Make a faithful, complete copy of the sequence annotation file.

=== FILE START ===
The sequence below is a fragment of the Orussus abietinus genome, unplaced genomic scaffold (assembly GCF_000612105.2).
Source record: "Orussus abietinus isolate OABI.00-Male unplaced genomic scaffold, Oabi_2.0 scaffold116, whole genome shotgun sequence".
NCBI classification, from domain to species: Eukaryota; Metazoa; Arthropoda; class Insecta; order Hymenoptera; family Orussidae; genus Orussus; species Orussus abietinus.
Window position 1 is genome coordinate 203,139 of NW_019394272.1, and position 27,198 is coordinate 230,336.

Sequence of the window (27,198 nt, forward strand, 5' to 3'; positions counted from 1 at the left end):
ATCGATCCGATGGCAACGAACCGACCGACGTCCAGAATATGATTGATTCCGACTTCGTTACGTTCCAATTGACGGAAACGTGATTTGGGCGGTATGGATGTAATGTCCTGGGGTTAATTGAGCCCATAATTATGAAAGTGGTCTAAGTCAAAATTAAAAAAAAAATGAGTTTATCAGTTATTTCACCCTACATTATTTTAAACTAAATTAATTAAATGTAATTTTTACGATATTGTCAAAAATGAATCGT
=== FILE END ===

The sequence below is a fragment of the Orussus abietinus genome, unplaced genomic scaffold (assembly GCF_000612105.2).
Source record: "Orussus abietinus isolate OABI.00-Male unplaced genomic scaffold, Oabi_2.0 scaffold116, whole genome shotgun sequence".
NCBI classification, from domain to species: Eukaryota; Metazoa; Arthropoda; class Insecta; order Hymenoptera; family Orussidae; genus Orussus; species Orussus abietinus.
Window position 1 is genome coordinate 203,139 of NW_019394272.1, and position 27,198 is coordinate 230,336.

Sequence of the window (27,198 nt, forward strand, 5' to 3'; positions counted from 1 at the left end):
ATCGATCCGATGGCAACGAACCGACCGACGTCCAGAATATGATTGATTCCGACTTCGTTACGTTCCAATTGACGGAAACGTGATTTGGGCGGTATGGATGTAATGTCCTGGGGTTAATTGAGCCCATAATTATGAAAGTGGTCTAAGTCAAAATTAAAAAAAAAATGAGTTTATCAGTTATTTCACCCTACATTATTTTAAACTAAATTAATTAAATGTAATTTTTACGATATTGTCAAAAATGAATCGT